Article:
We already know that animation is an excellent medium to arouse the interest of a diverse audience. But when an animation has an extremely strong message, addressed to children and adults alike, then we are sure that we are in front of a special project. This is also the case of ‘LUCHA and the EKEKO’, which offers us not only a story with all the ingredients of a great adventure, but also a tender perspective on a delicate social issue. We are not sure if Roger Edwards’ intention is to target a young audience only. Obviously, the way he builds the story, the spectacularism of the adventures the characters go through, but also the slightly naive style and the “clean” colour palette seem to convince us of this. But at the same time, his animation addresses a difficult subject, somewhat indigestible for viewers who are far too young: the status of migrant children who are separated from their parents. The political stake of the project triggers, in fact, a social stake, but without reaching an aggressive or too militant tonality. From this point of view, this animation has, rather, the role of popularizing through a cinematic language accessible to anyone a situation that is part of the daily reality of many nations.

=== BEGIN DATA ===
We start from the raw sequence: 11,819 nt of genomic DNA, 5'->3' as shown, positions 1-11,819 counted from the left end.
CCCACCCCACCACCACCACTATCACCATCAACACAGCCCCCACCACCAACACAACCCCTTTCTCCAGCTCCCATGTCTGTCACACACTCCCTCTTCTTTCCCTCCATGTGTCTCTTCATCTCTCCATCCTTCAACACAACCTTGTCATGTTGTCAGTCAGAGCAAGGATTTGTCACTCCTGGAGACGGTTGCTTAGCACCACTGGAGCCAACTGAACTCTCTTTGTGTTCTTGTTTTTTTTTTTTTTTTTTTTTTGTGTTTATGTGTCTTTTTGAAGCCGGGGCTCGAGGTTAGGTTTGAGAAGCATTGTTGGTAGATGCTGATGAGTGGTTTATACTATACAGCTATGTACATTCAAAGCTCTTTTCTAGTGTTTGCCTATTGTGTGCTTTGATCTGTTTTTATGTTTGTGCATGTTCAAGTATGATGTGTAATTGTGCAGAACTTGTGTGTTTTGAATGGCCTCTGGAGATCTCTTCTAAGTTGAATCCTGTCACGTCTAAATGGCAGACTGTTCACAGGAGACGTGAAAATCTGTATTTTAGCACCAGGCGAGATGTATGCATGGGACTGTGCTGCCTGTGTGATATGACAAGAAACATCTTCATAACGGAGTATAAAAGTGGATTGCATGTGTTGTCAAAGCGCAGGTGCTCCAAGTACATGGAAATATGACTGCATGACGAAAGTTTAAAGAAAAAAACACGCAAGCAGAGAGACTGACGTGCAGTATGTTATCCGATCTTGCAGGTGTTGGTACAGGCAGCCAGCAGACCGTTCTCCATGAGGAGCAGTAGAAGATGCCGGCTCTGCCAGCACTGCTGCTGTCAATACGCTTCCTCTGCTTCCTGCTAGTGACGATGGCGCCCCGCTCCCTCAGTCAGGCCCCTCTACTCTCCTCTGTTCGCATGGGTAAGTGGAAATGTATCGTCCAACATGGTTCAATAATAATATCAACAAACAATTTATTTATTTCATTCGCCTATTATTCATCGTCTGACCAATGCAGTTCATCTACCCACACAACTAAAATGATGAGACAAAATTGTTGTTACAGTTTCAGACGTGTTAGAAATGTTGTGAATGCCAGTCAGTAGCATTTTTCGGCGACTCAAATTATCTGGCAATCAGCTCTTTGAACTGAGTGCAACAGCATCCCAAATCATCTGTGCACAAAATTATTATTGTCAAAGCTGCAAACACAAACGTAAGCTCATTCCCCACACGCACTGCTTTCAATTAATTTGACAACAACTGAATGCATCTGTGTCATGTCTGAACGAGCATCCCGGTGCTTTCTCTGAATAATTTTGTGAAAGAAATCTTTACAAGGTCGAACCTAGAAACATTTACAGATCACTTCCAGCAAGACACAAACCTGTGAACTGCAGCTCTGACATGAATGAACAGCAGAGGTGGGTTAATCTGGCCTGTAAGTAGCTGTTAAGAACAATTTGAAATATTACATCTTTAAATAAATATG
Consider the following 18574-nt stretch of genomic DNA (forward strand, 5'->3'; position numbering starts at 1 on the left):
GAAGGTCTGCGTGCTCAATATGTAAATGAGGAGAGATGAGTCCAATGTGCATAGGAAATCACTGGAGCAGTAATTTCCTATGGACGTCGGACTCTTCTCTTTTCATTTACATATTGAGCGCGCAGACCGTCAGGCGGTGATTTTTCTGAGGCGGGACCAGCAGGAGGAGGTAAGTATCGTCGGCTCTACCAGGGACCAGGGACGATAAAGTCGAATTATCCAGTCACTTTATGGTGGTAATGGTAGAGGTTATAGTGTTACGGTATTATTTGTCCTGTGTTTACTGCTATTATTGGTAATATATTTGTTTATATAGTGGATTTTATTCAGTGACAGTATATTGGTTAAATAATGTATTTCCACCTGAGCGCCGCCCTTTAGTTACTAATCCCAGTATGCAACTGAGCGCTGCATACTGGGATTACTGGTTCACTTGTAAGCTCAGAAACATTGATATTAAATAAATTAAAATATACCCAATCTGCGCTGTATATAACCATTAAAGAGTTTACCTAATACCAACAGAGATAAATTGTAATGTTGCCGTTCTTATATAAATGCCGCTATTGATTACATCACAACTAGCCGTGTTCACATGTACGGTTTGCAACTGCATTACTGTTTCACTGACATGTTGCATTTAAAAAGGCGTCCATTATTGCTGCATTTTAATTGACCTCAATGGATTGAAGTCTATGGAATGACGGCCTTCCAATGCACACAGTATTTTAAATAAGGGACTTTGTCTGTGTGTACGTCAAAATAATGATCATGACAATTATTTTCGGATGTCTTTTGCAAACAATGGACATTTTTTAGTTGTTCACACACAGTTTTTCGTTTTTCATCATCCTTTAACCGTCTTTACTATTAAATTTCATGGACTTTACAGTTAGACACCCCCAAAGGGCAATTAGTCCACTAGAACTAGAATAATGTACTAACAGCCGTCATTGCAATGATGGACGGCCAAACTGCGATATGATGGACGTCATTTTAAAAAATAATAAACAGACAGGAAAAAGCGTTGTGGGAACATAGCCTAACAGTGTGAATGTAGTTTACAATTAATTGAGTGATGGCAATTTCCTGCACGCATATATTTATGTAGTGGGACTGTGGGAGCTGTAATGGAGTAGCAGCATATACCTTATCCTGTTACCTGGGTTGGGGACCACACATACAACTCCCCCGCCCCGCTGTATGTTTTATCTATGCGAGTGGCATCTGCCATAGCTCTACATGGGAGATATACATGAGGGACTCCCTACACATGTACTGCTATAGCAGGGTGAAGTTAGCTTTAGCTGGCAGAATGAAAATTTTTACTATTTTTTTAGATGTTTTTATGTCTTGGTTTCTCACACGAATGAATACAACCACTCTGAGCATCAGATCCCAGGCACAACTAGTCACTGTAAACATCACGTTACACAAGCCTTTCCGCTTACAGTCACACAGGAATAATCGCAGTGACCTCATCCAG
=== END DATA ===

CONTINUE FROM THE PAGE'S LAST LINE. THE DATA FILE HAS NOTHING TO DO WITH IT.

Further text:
When Marisol finds an Ekeko (a lucky doll) given to her adoptive mother, Elena, by a little girl she met, she will find out the truth not only behind the friendship between the two but also the truth that determined Elena to adopt her.